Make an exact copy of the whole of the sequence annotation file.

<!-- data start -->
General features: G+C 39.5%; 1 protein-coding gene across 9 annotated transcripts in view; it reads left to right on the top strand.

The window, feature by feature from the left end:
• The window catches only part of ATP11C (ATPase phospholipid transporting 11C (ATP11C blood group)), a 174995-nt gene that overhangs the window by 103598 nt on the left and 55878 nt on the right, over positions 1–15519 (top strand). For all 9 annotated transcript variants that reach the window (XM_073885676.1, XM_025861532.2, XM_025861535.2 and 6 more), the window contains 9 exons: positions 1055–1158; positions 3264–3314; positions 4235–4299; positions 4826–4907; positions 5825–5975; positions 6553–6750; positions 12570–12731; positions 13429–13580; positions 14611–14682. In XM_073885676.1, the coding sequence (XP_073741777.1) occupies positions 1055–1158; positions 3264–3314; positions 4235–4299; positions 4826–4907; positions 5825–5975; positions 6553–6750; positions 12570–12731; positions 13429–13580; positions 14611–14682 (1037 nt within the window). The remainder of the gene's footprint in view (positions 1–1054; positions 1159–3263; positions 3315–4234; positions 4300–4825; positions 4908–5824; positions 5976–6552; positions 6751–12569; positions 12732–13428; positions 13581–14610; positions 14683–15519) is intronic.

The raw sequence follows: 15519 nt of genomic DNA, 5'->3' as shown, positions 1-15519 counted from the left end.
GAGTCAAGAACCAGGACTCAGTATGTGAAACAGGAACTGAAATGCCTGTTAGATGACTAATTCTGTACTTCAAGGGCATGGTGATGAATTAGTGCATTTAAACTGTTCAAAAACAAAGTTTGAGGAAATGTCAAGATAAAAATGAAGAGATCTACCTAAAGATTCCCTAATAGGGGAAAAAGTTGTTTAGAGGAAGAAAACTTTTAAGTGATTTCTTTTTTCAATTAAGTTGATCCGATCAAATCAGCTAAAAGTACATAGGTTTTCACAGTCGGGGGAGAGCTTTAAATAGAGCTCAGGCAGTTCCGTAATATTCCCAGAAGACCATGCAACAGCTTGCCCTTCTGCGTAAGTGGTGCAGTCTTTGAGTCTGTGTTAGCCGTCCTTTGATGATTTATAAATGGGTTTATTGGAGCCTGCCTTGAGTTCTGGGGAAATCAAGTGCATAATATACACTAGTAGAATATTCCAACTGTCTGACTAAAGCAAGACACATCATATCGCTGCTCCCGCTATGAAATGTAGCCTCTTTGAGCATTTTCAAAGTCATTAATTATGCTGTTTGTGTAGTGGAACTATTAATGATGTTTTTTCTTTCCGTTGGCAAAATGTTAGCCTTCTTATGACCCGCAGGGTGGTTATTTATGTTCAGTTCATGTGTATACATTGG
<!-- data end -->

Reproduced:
General features: G+C 39.5%; 1 protein-coding gene across 9 annotated transcripts in view; it reads left to right on the top strand.

The window, feature by feature from the left end:
• The window catches only part of ATP11C (ATPase phospholipid transporting 11C (ATP11C blood group)), a 174995-nt gene that overhangs the window by 103598 nt on the left and 55878 nt on the right, over positions 1–15519 (top strand). For all 9 annotated transcript variants that reach the window (XM_073885676.1, XM_025861532.2, XM_025861535.2 and 6 more), the window contains 9 exons: positions 1055–1158; positions 3264–3314; positions 4235–4299; positions 4826–4907; positions 5825–5975; positions 6553–6750; positions 12570–12731; positions 13429–13580; positions 14611–14682. In XM_073885676.1, the coding sequence (XP_073741777.1) occupies positions 1055–1158; positions 3264–3314; positions 4235–4299; positions 4826–4907; positions 5825–5975; positions 6553–6750; positions 12570–12731; positions 13429–13580; positions 14611–14682 (1037 nt within the window). The remainder of the gene's footprint in view (positions 1–1054; positions 1159–3263; positions 3315–4234; positions 4300–4825; positions 4908–5824; positions 5976–6552; positions 6751–12569; positions 12732–13428; positions 13581–14610; positions 14683–15519) is intronic.

The raw sequence follows: 15519 nt of genomic DNA, 5'->3' as shown, positions 1-15519 counted from the left end.
GAGTCAAGAACCAGGACTCAGTATGTGAAACAGGAACTGAAATGCCTGTTAGATGACTAATTCTGTACTTCAAGGGCATGGTGATGAATTAGTGCATTTAAACTGTTCAAAAACAAAGTTTGAGGAAATGTCAAGATAAAAATGAAGAGATCTACCTAAAGATTCCCTAATAGGGGAAAAAGTTGTTTAGAGGAAGAAAACTTTTAAGTGATTTCTTTTTTCAATTAAGTTGATCCGATCAAATCAGCTAAAAGTACATAGGTTTTCACAGTCGGGGGAGAGCTTTAAATAGAGCTCAGGCAGTTCCGTAATATTCCCAGAAGACCATGCAACAGCTTGCCCTTCTGCGTAAGTGGTGCAGTCTTTGAGTCTGTGTTAGCCGTCCTTTGATGATTTATAAATGGGTTTATTGGAGCCTGCCTTGAGTTCTGGGGAAATCAAGTGCATAATATACACTAGTAGAATATTCCAACTGTCTGACTAAAGCAAGACACATCATATCGCTGCTCCCGCTATGAAATGTAGCCTCTTTGAGCATTTTCAAAGTCATTAATTATGCTGTTTGTGTAGTGGAACTATTAATGATGTTTTTTCTTTCCGTTGGCAAAATGTTAGCCTTCTTATGACCCGCAGGGTGGTTATTTATGTTCAGTTCATGTGTATACATTGG